Full Text Available Colon carcinogenesis consists of a multistep process during which a series of genetic and epigenetic adaptations occur that lead to malignant transformation. Here, we have studied the role of A20 (also known as TNFAIP3, a ubiquitin-editing enzyme that restricts NFκB and cell death signaling, in intestinal homeostasis and tumorigenesis. We have found that A20 expression is consistently reduced in human colonic adenomas than in normal colonic tissues. To further investigate A20's potential roles in regulating colon carcinogenesis, we have generated mice lacking A20 specifically in intestinal epithelial cells and interbred these with mice harboring a mutation in the adenomatous polyposis coli gene (APC(min. While A20(FL/FL villin-Cre mice exhibit uninflamed intestines without polyps, A20(FL/FL villin-Cre APC(min/+ mice contain far greater numbers and larger colonic polyps than control APC(min mice. We find that A20 binds to the β-catenin destruction complex and restricts canonical wnt signaling by supporting ubiquitination and degradation of β-catenin in intestinal epithelial cells. Moreover, acute deletion of A20 from intestinal epithelial cells in vivo leads to enhanced expression of the β-catenin dependent genes cyclinD1 and c-myc, known promoters of colon cancer. Taken together, these findings demonstrate new roles for A20 in restricting β-catenin signaling and preventing colon tumorigenesis.

  9. Flagellin Induces β-Defensin 2 in Human Colonic Ex vivo Infection with Enterohemorrhagic Escherichia coli.

    Science.gov (United States)

    Lewis, Steven B; Prior, Alison; Ellis, Samuel J; Cook, Vivienne; Chan, Simon S M; Gelson, William; Schüller, Stephanie

    2016-01-01

    Enterohemorrhagic E.coli (EHEC) is an important foodborne pathogen in the developed world and can cause life-threatening disease particularly in children. EHEC persists in the human gut by adhering intimately to colonic epithelium and forming characteristic attaching/effacing lesions. In this study, we investigated the innate immune response to EHEC infection with particular focus on antimicrobial peptide and protein expression by colonic epithelium. Using a novel human colonic biopsy model and polarized T84 colon carcinoma cells, we found that EHEC infection induced expression of human β-defensin 2 (hBD2), whereas hBD1, hBD3, LL-37, and lysozyme remained unchanged. Infection with specific EHEC deletion mutants demonstrated that this was dependent on flagellin, and apical exposure to purified flagellin was sufficient to stimulate hBD2 and also interleukin (IL)-8 expression ex vivo and in vitro. Flagellin-mediated hBD2 induction was significantly reduced by inhibitors of NF-κB, MAP kinase p38 and JNK but not ERK1/2. Interestingly, IL-8 secretion by polarized T84 cells was vectorial depending on the side of stimulation, and apical exposure to EHEC or flagellin resulted in apical IL-8 release. Our results demonstrate that EHEC only induces a modest immune response in human colonic epithelium characterized by flagellin-dependent induction of hBD2 and low levels of IL-8.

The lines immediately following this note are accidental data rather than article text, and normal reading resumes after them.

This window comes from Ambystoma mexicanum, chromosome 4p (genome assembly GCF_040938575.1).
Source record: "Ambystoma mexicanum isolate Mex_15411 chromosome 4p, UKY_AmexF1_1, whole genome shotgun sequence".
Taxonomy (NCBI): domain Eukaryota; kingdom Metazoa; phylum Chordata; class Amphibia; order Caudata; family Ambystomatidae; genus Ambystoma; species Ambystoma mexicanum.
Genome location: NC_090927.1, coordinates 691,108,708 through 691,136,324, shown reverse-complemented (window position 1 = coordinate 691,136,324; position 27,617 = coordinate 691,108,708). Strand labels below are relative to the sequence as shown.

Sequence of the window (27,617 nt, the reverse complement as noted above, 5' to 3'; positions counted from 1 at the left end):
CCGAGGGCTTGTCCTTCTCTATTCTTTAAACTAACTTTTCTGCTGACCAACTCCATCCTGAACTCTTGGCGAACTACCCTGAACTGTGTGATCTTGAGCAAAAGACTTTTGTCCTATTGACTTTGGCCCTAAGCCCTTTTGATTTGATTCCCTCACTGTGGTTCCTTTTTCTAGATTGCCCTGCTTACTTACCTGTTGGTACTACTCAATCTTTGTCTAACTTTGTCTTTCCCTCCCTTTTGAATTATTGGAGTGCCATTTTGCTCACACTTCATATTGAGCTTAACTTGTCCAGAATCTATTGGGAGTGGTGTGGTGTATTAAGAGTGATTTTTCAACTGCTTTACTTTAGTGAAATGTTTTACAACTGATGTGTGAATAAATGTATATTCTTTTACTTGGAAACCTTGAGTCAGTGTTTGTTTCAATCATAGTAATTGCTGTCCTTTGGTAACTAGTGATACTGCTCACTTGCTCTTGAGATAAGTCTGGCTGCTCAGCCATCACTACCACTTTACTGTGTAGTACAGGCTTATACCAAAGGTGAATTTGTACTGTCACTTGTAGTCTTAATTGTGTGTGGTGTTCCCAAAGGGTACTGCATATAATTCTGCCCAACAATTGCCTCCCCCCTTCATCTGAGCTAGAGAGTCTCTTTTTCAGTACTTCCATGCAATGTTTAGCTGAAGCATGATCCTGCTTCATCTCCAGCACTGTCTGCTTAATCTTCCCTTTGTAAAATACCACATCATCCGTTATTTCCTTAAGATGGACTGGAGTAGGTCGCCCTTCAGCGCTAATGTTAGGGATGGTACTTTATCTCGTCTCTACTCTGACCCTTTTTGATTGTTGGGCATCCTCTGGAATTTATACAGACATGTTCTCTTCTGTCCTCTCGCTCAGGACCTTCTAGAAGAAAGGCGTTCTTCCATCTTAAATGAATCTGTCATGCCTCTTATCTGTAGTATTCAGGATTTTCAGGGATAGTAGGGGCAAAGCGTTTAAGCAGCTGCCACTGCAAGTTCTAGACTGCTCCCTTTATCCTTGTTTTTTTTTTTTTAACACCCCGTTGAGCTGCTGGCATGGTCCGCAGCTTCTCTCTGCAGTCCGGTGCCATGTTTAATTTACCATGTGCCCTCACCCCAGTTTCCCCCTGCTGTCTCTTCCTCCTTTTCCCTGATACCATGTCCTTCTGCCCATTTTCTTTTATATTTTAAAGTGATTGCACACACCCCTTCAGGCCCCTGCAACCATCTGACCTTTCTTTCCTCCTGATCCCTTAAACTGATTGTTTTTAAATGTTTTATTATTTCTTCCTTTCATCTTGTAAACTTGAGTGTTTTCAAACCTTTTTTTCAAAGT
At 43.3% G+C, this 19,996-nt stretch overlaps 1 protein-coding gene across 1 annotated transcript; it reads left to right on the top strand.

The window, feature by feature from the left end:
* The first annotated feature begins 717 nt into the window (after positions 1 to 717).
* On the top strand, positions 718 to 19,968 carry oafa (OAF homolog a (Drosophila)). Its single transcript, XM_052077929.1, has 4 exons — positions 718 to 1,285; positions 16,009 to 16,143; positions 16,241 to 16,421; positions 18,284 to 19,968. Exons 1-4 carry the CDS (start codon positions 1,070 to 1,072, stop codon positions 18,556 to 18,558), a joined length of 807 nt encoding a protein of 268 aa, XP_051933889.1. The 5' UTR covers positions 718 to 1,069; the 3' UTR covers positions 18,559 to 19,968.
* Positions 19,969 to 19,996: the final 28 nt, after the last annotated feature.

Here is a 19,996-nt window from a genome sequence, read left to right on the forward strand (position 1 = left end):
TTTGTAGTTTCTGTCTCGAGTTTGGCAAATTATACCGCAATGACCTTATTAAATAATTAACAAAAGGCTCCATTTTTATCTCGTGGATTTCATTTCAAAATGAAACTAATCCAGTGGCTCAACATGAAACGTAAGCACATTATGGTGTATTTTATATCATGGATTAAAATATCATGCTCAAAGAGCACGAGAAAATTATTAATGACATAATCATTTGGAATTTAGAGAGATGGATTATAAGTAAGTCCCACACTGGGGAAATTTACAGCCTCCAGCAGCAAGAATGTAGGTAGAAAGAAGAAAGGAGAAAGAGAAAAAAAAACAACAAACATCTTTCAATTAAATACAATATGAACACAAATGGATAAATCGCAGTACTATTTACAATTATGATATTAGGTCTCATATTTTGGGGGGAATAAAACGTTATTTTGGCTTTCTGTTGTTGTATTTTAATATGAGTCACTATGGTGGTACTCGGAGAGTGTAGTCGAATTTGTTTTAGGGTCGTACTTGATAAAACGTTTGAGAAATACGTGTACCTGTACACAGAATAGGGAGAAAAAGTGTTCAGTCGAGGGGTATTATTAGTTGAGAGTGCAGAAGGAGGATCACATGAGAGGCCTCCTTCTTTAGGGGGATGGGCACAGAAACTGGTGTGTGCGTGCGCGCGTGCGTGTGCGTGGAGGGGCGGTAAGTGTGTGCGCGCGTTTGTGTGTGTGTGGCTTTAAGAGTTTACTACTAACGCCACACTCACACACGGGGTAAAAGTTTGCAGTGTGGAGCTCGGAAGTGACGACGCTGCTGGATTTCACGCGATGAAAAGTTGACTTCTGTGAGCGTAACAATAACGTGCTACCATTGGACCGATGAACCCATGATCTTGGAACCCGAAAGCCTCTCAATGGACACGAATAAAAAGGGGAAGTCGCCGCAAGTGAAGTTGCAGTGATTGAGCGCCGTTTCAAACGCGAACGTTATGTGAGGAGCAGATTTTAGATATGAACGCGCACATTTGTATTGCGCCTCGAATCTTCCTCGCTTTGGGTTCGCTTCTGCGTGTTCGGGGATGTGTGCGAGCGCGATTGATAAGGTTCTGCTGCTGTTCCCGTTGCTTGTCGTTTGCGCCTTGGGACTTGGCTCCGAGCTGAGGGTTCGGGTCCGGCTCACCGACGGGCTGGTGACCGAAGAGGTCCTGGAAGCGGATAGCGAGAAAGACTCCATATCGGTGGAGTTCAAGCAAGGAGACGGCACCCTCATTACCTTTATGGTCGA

10. Potential probiotic lactic acid bacteria of human origin induce antiproliferation of colon cancer cells via synergic actions in adhesion to cancer cells and short-chain fatty acid bioproduction.

    Science.gov (United States)

    Thirabunyanon, Mongkol; Hongwittayakorn, Penrat

    2013-01-01

    The activities and modes of probiotic action of lactic acid bacteria isolated from infant feces were investigated for alternative application in the prevention and biotherapy of colon cancer. From a total of 81 isolates of Gram-positive rod and cocci bacteria obtained from healthy infants, only 15 isolates had the probiotic criteria which included growth inhibition against eight food-borne pathogens, no blood hemolysis, and tolerance to gastrointestinal tract properties such as pH 2.5 and 0.3 % bile salt. Four probiotic bacteria showed antiproliferation of colon cancer cells with the use of MTT and Trypan blue exclusion assay at the rates of 17-35 %. Through comparison of probiotic 16S rRNA sequences, they were identified as Pediococcus pentosaceus FP3, Lactobacillus salivarius FP25, L. salivarius FP35, and Enterococcus faecium FP51. Finding the mechanism of proliferative inhibition of colon cancer cells in this study indicated synergic induction by probiotic bacteria directly adhered to these cancer cells and triggered the bioproduction of short-chain fatty acids, mainly butyric and propionic acids. This study suggested that the use of these probiotics may be suitable as an alternative bioprophylactic and biotherapeutic strategy for colon cancer.